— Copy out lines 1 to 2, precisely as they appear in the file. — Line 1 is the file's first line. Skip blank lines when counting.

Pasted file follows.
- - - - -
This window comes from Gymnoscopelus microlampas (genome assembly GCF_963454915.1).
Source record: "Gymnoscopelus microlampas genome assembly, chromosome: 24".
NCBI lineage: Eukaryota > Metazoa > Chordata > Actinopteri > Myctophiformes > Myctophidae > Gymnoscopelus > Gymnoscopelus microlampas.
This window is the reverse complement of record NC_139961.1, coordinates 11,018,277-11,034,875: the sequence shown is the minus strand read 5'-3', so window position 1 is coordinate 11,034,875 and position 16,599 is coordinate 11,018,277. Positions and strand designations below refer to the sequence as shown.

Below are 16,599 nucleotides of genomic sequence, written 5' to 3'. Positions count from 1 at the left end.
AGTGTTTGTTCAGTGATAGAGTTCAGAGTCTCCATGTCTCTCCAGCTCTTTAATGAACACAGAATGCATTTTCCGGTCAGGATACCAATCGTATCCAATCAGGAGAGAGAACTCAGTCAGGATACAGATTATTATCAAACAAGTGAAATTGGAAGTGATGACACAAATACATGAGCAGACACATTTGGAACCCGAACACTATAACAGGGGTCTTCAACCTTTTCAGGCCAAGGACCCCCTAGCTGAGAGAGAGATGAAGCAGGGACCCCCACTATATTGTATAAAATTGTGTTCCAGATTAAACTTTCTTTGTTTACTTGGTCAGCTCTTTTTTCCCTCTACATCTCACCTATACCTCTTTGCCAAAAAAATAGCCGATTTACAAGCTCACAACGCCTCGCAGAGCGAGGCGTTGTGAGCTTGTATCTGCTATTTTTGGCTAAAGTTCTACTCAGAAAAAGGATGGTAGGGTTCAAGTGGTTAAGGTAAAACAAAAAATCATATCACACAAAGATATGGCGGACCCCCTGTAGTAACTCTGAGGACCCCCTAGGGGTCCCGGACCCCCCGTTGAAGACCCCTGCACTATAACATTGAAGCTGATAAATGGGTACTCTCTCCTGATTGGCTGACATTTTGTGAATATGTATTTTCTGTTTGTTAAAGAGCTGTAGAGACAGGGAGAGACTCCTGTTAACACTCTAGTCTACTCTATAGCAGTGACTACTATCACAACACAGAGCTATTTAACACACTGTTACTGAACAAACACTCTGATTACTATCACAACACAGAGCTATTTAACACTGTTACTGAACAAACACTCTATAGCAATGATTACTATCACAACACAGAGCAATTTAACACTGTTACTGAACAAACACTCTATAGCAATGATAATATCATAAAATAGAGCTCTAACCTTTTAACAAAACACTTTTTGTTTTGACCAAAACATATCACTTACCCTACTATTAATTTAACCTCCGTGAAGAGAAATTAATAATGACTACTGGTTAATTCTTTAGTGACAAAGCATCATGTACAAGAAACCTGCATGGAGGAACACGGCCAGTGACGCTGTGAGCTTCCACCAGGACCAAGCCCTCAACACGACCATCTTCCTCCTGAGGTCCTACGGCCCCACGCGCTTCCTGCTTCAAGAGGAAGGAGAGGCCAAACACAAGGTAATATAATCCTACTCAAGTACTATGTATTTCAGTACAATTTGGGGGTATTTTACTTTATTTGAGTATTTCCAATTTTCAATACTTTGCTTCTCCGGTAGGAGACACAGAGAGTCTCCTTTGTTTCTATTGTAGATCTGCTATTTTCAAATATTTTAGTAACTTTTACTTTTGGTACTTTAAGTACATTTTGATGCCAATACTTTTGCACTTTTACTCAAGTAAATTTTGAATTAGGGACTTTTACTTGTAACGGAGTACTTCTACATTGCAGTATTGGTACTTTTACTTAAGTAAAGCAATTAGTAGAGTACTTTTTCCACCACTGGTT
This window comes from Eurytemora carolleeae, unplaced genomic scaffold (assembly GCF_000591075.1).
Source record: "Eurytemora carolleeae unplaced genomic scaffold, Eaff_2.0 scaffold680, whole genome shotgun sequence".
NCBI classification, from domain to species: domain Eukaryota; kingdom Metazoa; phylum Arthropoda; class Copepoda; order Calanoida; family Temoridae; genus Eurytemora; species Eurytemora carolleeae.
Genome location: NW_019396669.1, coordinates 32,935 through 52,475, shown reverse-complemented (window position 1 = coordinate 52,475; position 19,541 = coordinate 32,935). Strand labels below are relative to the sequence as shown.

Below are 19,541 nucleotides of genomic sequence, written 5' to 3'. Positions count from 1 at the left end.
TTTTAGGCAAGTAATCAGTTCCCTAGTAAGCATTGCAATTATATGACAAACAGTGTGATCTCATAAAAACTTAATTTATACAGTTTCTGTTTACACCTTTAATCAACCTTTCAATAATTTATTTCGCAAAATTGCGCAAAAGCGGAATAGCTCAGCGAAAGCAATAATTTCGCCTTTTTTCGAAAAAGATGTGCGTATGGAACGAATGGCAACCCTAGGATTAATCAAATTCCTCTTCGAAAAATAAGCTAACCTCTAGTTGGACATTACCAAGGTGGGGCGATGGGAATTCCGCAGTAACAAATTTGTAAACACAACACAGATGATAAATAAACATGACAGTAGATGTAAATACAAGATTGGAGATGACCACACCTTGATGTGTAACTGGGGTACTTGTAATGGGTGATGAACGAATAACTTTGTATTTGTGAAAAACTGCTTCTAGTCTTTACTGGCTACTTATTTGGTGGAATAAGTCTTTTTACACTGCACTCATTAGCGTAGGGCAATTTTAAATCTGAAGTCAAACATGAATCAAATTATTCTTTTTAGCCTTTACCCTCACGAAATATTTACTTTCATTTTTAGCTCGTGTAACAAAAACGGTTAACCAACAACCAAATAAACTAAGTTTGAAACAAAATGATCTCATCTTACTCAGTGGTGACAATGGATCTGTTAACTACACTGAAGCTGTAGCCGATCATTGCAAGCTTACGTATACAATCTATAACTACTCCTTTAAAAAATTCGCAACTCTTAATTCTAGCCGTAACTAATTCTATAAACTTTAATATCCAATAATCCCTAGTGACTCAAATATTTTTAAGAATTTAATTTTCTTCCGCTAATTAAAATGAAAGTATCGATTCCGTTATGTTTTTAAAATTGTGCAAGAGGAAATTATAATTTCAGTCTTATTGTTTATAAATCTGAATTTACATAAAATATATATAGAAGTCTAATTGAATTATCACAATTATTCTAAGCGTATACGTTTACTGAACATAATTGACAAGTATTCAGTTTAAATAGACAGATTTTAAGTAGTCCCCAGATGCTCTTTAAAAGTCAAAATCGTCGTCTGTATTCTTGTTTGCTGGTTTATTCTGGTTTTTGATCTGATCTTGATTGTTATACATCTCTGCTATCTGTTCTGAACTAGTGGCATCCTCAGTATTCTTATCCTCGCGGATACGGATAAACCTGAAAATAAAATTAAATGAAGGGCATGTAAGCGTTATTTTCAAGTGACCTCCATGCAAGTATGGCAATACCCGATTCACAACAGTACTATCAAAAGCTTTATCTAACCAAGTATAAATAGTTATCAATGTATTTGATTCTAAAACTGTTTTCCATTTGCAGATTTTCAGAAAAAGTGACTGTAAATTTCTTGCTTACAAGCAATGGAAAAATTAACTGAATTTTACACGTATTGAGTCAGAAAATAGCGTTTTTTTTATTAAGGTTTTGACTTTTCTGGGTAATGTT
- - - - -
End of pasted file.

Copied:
This window comes from Gymnoscopelus microlampas (genome assembly GCF_963454915.1).
Source record: "Gymnoscopelus microlampas genome assembly, chromosome: 24".